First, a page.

Entrepreneur

8 poker tactics that apply to startups

(Editor’s note: Emmanuel Marot is CEO of Valu Valu, a price intelligence firm. He submitted this story to VentureBeat.)

While the rules of poker are simple and the game itself is quite accessible, success typically requires more skill than luck. There’s a wisdom there that we can take from the game and apply to the startup life.

So if you’re looking to win a big pot, here are a few things to keep in mind:

Calculate the odds – Good poker players calculate two kinds of odds before playing: the Pot Odds (or the ratio of money to put divided by the money to gain – the Pot itself) and Card Odds (the probability to have a winning hand). Anytime the Pot Odds are higher than the Card Odds, the hand is worth playing.

Likewise, you must try to evaluate the odds of your startup’s success: How likely is it to succeed? And how big would the ‘pot’ you’d win be?

Don’t fall in love with your hand – Sometimes, in a game of Texas Hold ‘Em, players imagine they’ll get a monster hand when all they get are promising cards. When the flop, turn and river are revealed, their dreams crash to earth. Novice players tend to stick with their original assumptions and behave as their good fortune is due. Experts cold-bloodedly re-assess the situation.

You had ideas and projects for your startup. But if the outcome isn’t what you had hoped for, it’s time to stop and think about the odds. Sometimes a slight change from your original direction can bring tremendous improvements. Every new card and every new outcome changes the game. Take the time to re-think your assumptions.

Use Probe Bets – Good players sometimes bet money while they know they have very little chance of winning. They push a ‘probe bet’ only to discover what the other players may have, and often fold if they meet resistance.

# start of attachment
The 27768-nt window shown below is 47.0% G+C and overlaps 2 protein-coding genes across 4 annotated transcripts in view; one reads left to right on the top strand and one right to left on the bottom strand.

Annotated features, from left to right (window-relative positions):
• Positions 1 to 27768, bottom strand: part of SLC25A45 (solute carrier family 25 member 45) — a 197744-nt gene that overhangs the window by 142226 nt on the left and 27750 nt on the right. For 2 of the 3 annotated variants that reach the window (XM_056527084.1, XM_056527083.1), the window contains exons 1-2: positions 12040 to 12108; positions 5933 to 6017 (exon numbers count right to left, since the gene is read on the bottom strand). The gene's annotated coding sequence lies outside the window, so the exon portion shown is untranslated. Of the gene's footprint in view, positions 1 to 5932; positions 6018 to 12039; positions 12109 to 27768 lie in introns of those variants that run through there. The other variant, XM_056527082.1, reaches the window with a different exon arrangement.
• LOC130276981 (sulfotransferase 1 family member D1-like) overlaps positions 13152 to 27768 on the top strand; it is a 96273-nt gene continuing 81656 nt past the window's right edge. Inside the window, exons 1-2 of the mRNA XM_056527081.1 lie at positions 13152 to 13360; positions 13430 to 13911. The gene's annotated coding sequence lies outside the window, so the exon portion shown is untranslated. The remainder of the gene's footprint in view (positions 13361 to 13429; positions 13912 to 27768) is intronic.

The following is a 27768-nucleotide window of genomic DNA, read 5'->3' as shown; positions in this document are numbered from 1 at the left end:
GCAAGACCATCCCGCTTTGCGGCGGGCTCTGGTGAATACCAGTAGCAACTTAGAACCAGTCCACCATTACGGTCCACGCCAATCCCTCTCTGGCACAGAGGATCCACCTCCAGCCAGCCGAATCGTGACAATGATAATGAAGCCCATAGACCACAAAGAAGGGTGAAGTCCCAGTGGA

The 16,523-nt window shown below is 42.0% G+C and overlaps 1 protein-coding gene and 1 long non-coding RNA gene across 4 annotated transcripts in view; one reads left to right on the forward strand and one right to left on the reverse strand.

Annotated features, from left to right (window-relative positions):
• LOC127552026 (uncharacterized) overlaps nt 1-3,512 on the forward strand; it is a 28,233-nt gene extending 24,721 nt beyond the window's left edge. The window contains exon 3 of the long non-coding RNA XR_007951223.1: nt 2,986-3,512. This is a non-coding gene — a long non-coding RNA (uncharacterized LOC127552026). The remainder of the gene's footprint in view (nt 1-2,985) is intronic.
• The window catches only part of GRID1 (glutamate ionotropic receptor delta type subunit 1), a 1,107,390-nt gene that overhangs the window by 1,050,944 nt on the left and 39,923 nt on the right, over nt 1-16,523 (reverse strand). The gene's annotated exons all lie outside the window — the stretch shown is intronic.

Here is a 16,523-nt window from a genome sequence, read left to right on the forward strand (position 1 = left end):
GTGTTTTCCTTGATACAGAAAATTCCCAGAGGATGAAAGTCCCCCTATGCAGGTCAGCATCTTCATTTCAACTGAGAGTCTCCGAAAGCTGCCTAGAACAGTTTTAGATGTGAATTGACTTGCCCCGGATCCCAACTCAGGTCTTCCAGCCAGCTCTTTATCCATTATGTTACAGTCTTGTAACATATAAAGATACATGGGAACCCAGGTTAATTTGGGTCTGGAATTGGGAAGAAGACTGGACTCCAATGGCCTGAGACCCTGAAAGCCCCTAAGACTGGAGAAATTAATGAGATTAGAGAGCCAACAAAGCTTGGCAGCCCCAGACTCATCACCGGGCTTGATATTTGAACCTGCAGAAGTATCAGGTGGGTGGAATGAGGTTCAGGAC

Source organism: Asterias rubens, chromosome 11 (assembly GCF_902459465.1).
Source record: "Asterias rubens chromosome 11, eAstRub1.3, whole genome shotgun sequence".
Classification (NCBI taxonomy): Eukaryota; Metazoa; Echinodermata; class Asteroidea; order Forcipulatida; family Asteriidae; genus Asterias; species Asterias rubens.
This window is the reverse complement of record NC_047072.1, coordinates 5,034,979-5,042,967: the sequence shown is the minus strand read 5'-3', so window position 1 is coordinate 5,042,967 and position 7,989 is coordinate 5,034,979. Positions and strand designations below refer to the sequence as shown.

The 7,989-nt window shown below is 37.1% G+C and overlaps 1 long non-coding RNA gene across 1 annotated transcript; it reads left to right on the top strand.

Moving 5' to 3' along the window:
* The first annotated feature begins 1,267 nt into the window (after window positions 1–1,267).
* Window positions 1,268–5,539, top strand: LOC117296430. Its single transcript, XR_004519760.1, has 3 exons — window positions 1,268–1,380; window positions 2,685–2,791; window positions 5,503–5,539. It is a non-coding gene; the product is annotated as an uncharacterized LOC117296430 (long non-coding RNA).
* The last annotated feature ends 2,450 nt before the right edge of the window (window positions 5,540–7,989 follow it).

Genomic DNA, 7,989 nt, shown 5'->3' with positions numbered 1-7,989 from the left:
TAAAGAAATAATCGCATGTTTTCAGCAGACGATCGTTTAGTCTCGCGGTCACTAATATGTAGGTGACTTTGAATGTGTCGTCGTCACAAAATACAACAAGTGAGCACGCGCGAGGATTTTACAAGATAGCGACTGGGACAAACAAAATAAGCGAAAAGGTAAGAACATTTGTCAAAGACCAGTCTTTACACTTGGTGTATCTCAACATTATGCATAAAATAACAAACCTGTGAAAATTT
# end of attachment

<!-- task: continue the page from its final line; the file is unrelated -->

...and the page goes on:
A small investment is sometimes necessary to validate your business assumptions. Keep in mind the money or effort spend validating your assumptions is never completely lost. Poker and entrepreneurship are both games of knowledge.

The money you’ve already spent is irrelevant – Bad poker players think ‘I’ve already put a lot of money on this hand, I can’t fold now’. Good players don’t care; they make an assessment of the present situation and don’t look back.

It doesn’t matter if you worked three years on your startup project or only two weeks. Your action should only be guided by your forecasted chances of success now.

Figure out which hands you can beat – When you play a hand, it’s crucial to keep in mind what you’re able to beat (as well as what can beat you), and how likely your opponents are to have them, based on their actions.

For startups, it’s less a matter of facing opponents than ‘facing’ (or, rather, winning over) customers. The question becomes: When do you have a winning proposition? And how likely are they to buy it based on their previous actions?

Learn – While you need to move on from money you’ve spent, hang on tightly to your past actions. Good players – both in the poker and startup worlds – are acute observers and devote considerable efforts in understanding the behavior and style of other players. The successes and failures of your past endeavors provide considerable experience. Spend the necessary time to analyze them, understand how customers, investors or competitors reacted, and why.

And never, ever, make the same mistake twice.

Manage your bankroll – If you systematically gamble all you have, you’ll finished ruined, sooner or later. Your talent may delay the outcome, but it won’t prevent it. Alternatively, if you only gamble small amounts, you relinquish opportunities by limiting your gains.

It’s crucial to know the optimum amount (or time investment) you should gamble, whether you’re at a poker table or assessing new opportunities. Examine any advantage you have objectively and size your bet accordingly, as a proportion of your bankroll.

Take meaningful details into account, but no others – Playing a hand isn’t just a matter of the cards you hold. It’s also about the positions of other players, the stack’s size and a million other things. World-class players take those into account, but can learn to disregard the irrelevant details (e.g. your opponent may look like a moron, but you shouldn’t take for granted that he is one).

Take a similarly holistic approach to your business, but consciously discard irrelevant information. And be wary of any feelings. Only make assumptions that can be backed by direct observation.

Photo by Todd Klassy via Flickr


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